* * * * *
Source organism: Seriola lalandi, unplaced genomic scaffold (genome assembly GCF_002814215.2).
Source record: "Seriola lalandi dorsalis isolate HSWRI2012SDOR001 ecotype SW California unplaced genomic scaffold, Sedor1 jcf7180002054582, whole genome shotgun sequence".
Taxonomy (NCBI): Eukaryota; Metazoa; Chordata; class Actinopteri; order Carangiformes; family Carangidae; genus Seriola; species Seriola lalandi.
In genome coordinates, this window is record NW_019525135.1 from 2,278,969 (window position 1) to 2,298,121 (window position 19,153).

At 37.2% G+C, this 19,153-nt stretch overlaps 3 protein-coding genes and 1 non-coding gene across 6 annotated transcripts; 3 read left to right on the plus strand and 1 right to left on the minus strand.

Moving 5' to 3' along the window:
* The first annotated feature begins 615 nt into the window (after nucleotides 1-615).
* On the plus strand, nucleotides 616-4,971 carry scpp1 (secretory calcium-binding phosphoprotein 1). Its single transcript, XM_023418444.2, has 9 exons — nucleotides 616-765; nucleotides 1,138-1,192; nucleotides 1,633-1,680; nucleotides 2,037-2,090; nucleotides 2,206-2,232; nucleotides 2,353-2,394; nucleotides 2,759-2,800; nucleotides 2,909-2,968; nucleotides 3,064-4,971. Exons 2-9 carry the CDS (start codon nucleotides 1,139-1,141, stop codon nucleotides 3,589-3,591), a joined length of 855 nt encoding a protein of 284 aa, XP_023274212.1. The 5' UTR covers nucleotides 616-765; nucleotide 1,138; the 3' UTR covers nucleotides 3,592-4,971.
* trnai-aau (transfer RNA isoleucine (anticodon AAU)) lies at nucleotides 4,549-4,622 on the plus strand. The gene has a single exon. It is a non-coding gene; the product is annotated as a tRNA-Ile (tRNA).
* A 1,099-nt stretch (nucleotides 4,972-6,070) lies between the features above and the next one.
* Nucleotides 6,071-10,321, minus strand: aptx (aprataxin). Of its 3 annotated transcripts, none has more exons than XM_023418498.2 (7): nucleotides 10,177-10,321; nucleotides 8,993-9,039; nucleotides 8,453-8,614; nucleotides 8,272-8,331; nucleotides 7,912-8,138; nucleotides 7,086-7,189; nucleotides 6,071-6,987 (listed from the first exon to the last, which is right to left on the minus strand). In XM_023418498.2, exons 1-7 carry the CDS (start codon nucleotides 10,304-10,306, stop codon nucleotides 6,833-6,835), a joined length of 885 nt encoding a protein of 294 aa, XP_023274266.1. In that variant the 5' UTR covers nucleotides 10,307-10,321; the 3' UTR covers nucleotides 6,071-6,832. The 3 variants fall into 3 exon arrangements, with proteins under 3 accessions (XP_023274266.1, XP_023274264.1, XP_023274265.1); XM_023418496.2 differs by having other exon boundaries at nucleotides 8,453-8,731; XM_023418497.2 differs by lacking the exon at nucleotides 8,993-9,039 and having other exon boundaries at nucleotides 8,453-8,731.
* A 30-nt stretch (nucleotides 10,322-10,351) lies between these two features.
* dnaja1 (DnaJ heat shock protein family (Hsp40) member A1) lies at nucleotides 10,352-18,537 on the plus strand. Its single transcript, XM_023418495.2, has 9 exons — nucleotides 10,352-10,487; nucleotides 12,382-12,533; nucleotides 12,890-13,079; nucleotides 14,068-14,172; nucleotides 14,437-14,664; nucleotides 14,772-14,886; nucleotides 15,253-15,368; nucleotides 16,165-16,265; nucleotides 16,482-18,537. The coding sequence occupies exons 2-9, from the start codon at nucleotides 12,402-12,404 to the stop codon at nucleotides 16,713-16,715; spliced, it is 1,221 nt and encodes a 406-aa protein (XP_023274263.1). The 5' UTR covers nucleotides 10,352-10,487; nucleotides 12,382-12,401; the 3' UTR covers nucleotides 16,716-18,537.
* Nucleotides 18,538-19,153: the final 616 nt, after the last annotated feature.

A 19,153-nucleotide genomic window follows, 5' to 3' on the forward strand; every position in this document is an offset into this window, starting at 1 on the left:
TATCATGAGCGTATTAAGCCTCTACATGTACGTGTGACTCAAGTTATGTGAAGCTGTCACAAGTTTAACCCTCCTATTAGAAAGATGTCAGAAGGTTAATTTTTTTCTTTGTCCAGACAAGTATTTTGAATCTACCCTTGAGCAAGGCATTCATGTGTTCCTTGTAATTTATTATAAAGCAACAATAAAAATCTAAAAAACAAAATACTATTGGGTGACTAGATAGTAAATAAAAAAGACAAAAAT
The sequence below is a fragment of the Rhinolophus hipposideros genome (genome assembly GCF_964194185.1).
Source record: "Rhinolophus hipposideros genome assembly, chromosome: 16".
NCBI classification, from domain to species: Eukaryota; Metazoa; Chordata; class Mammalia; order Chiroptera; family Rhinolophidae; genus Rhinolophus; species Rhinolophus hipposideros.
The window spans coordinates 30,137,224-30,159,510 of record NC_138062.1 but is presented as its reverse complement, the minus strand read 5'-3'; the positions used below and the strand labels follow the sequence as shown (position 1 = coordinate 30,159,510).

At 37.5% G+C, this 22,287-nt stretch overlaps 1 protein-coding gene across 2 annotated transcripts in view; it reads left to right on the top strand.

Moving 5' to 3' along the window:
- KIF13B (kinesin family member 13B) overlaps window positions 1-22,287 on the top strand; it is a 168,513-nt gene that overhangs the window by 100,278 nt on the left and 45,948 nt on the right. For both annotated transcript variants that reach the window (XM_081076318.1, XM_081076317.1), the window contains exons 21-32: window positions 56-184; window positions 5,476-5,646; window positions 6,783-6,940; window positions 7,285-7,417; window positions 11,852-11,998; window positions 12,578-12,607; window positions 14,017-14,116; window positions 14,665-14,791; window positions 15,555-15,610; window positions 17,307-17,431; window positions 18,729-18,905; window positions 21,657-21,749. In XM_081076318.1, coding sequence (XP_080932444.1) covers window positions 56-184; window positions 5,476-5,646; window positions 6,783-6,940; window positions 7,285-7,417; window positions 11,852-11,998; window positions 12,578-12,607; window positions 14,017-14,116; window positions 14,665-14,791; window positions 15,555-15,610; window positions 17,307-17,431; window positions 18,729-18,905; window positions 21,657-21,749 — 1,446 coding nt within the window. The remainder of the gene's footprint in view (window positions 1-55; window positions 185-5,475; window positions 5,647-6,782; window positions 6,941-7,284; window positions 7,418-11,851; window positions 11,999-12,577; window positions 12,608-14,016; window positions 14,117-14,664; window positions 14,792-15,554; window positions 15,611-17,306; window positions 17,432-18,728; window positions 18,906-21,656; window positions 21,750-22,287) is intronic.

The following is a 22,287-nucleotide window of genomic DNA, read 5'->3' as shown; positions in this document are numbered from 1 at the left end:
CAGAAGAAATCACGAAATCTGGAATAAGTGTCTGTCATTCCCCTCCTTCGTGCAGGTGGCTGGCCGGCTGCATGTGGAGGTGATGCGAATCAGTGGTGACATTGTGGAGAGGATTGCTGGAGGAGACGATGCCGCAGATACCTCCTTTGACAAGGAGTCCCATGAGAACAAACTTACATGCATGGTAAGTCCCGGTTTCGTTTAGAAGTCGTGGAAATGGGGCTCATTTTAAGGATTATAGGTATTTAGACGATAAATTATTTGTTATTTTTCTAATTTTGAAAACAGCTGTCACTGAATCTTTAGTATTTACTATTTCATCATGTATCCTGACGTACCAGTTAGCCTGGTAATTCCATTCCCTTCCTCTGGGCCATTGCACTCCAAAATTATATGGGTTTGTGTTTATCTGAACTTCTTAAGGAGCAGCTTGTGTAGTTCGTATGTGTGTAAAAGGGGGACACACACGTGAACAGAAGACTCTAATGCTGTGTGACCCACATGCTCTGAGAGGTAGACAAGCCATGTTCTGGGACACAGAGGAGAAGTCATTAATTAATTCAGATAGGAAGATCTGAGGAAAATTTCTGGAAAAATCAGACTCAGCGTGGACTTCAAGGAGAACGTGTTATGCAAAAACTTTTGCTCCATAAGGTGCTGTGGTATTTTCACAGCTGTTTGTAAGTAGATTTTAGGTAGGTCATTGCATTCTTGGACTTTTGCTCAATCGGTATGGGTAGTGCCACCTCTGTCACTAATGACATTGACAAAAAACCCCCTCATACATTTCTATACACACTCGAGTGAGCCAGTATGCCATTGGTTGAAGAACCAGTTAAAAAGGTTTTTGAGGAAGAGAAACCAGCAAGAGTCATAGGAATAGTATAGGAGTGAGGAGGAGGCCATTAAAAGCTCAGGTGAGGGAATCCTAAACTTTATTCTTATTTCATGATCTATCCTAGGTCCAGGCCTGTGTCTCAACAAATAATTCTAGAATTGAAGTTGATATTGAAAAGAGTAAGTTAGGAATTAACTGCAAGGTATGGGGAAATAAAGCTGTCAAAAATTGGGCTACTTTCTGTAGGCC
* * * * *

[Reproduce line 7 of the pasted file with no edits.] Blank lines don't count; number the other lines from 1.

* The first annotated feature begins 615 nt into the window (after nucleotides 1-615).